The Department of Public Safety has asked Liberty Tax Service to remove employees dressed as the statue from the streets immediately.
According to a statement released Friday morning by North Augusta authorities, police and others had received complaints of the live advertisements as a “distracting traffic hazard.”
After investigating the situation, officers said they determined the activity violated a city ordinance that states it is “unlawful for any person to appear on the street, sidewalk or other public ways of the city conspicuously attired with a sign of advertisement.”
Public Safety Lt. Tim Thornton said, “They have been informed of the law. If they choose to ignore our warnings and the advertising campaign continues, they will be in violation of the law and we will take the appropriate criminal action against them.”
The owner of the Liberty Tax franchise said, however, that the city ordinance is being inappropriately applied to his business.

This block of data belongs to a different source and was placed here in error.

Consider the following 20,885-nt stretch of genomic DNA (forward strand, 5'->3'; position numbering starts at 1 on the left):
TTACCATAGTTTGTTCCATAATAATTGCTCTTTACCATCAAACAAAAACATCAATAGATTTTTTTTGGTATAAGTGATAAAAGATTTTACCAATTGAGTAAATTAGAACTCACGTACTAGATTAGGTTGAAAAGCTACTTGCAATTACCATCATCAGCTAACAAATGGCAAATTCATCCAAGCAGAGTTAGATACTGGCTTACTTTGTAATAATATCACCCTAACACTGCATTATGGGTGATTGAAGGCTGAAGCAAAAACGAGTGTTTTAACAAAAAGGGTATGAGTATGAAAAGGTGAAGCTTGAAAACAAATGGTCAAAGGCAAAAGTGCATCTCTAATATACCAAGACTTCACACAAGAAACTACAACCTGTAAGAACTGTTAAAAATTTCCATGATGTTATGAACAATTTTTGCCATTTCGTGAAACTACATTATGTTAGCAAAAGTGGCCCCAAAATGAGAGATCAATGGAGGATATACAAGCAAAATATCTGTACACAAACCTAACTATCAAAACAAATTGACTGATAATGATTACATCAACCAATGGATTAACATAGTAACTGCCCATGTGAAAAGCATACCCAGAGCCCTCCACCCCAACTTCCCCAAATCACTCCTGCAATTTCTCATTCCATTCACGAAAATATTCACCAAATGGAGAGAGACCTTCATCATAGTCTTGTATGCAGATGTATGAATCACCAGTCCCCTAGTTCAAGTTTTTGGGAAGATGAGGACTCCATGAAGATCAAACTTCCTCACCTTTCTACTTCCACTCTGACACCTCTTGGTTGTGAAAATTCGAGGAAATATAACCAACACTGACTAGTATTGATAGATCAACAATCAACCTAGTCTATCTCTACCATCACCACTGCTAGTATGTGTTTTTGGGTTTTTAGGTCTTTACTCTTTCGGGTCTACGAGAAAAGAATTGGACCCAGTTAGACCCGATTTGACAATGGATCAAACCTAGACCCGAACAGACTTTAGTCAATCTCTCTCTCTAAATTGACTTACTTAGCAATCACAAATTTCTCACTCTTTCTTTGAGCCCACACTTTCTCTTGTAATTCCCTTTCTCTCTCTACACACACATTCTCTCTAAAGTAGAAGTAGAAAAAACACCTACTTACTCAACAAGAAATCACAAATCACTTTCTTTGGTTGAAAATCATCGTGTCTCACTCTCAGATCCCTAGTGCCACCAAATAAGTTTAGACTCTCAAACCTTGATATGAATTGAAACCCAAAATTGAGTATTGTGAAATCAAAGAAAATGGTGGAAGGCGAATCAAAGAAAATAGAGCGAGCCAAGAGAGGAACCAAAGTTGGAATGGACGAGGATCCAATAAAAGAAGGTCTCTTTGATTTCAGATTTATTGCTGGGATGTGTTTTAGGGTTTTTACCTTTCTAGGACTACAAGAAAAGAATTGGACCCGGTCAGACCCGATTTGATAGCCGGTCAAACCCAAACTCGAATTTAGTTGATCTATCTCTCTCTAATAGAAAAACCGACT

Cuylor Leverett is the owner of the franchise office on West Martintown Road, which opened in January. Since opening, he said, he has used roadside “wavers” and marketers to advertise his business.
Of the office’s 16 employees, 12 are roadside wavers and marketers. They have been stationed from 7 a.m. to about 9 p.m. on the sidewalks in front of the plaza where the office sits and at the intersection of Georgia Avenue and Martintown Road.
He said it wasn’t until Wednesday afternoon that he was notified there was a problem.
Leverett said an officer from North Augusta Public Safety came to his office and told him he was in violation of city ordinance code.
The ordinance states: “It shall be unlawful for any person to solicit business in the city by calling out through megaphones or otherwise, to persons passing or standing on the street, or to solicit or attract trade by methods commonly known as ‘ballyhooing’ or ‘pulling in’ or by the use of any mechanical appliance creating noise.”
The officer brought the ordinance to him to inform him of what it said, he said.
“That was the first time I had heard anything of an ordinance,” Leverett said..